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The Contractor Coaching Partnership Blog

Contractors: use escalation clauses to protect against price increase

Posted by Mark Paskell on Tue, Apr 16, 2013 @ 09:15 PM

Contractors are seeing material costs escalate at an alarming rate. A local Mass Lumber yard told us they have seen costs escalate over 25% since the January, 2013. They expect to see more increases before the end of 2013. Just compare your material slips from last November to now.

Don't Do It! You deserve to charge what you are worth!

Many consumers are dusting off the old proposals they obtained from contractors last year and are calling to book work. Contractors who did not put a clause on their proposal that limits how long it is valid are having a hard time with consumers who are looking to book the work at last year's price. Our advise to you is do not take the job if your costs increased unless the consumers agree to the increase. There is a lot of good work on the market so do not take a job at a loss. If you looking to save a job and need some help on how to deal with the consumer you quoted last year contact me.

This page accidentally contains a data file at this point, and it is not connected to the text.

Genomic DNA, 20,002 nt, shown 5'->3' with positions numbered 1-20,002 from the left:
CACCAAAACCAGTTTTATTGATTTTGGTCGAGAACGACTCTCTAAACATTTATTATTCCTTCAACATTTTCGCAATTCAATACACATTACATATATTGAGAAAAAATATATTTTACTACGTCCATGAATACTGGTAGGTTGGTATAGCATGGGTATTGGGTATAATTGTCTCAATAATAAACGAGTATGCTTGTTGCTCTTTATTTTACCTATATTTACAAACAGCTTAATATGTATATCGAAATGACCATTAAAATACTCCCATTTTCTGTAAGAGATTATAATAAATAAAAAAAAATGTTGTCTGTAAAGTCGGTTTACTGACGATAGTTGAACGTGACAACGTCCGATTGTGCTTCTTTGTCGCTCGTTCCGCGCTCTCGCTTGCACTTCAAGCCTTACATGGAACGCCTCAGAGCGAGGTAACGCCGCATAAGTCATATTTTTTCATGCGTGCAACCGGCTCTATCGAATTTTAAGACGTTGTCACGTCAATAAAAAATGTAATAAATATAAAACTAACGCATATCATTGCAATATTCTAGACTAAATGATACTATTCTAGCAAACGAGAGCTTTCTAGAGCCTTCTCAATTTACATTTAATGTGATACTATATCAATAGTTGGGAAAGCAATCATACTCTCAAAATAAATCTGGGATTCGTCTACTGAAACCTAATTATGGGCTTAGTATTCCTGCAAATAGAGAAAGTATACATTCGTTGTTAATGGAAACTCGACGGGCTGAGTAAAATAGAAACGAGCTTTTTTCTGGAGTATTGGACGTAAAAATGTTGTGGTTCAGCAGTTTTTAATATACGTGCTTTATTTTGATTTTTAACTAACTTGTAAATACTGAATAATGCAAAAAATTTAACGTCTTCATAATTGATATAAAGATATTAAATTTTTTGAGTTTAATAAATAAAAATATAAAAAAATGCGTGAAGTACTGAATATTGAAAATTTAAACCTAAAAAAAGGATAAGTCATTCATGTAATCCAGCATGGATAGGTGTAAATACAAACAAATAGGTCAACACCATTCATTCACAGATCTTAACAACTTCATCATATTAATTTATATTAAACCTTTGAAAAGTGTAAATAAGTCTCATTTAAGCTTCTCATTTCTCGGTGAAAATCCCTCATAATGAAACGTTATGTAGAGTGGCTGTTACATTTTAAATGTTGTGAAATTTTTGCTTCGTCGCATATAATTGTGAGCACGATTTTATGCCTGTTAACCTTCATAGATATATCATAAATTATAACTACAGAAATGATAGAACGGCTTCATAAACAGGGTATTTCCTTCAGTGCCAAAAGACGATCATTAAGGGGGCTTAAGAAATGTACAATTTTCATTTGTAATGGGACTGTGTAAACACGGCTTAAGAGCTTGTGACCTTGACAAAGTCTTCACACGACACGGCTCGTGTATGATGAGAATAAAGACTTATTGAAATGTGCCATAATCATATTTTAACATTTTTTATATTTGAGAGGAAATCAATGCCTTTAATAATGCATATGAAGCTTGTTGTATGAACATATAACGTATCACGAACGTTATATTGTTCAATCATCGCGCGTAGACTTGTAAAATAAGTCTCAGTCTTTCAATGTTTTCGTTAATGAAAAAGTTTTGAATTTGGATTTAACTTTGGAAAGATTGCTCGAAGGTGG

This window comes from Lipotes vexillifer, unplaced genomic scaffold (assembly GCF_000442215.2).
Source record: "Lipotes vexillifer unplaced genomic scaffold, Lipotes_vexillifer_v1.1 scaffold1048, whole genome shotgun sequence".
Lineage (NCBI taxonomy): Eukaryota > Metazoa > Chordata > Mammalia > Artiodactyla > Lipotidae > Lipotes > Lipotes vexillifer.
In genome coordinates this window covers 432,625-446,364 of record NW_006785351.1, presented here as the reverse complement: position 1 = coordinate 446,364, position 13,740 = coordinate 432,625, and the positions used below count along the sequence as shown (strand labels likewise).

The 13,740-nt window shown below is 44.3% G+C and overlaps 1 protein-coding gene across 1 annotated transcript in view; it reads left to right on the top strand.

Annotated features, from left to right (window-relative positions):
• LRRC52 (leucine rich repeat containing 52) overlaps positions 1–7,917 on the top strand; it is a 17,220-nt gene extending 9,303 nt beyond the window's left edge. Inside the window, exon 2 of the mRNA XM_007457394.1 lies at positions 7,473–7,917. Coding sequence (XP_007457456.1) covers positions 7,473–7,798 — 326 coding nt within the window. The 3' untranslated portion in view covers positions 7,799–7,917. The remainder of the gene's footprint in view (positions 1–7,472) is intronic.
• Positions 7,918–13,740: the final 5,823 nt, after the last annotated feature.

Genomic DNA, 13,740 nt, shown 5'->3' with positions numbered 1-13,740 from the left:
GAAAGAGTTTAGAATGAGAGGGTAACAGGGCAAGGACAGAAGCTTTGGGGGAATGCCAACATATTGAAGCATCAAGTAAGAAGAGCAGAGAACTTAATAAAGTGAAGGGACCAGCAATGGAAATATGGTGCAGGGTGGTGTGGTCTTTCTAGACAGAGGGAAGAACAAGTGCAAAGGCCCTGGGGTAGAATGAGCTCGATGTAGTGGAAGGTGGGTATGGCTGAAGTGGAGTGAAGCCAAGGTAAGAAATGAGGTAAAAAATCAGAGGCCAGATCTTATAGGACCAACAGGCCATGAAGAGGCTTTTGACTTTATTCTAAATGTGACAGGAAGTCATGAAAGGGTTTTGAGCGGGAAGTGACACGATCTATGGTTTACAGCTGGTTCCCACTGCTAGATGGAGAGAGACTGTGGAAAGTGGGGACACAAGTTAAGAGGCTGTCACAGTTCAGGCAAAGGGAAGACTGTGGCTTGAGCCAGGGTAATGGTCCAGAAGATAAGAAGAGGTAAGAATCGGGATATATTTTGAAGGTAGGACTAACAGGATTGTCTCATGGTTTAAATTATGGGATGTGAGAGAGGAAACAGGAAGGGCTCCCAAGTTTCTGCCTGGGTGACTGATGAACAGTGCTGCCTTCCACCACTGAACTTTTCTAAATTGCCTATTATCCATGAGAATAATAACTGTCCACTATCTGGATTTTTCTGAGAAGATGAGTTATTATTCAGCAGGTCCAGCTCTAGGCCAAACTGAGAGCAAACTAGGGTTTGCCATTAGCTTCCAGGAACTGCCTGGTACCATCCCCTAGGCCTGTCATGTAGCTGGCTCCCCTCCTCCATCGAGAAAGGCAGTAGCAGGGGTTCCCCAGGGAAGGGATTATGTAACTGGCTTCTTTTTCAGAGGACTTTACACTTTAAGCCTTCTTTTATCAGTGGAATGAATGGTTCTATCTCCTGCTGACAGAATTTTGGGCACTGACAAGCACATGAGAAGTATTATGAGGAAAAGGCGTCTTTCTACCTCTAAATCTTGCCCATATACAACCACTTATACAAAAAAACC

Next add a a few clauses to your contract and proposals that limit how long your proposal is good for. Based on the volatility of the market we suggest you make your proposals good for only 10 days. Or a clause that says your acceptance is subject to verification with your supplier that prices have remained the same.

Escalation Clause

Definition for escalation clause from a provision in a contract calling for adjustments, usually increases, in charges, wages, or other payments, based on fluctuations in production costs, the cost of living, or other variables.

We suggest you add an escalation clause in your contract to protect against price increases in materials and labor. Material costs are forecasted to increase significantly by year's end. After you write your clause we recommend that you have it blessed by your attorney just to make sure your are in line with good practices. (note: any contract clauses or wording should be approved by your attorney before use),

Labor Increase

Don't forget about labor increases. There is a significant shortage of qualified labor and as the market heats up workers will want more money for their services. Carpenters and laborers are quickly jumping ship from low paying contractors to higher ones. As subs get busy you will see their prices increase as well.

Hope you have a great a prosperous spring!

Tags: escalation clause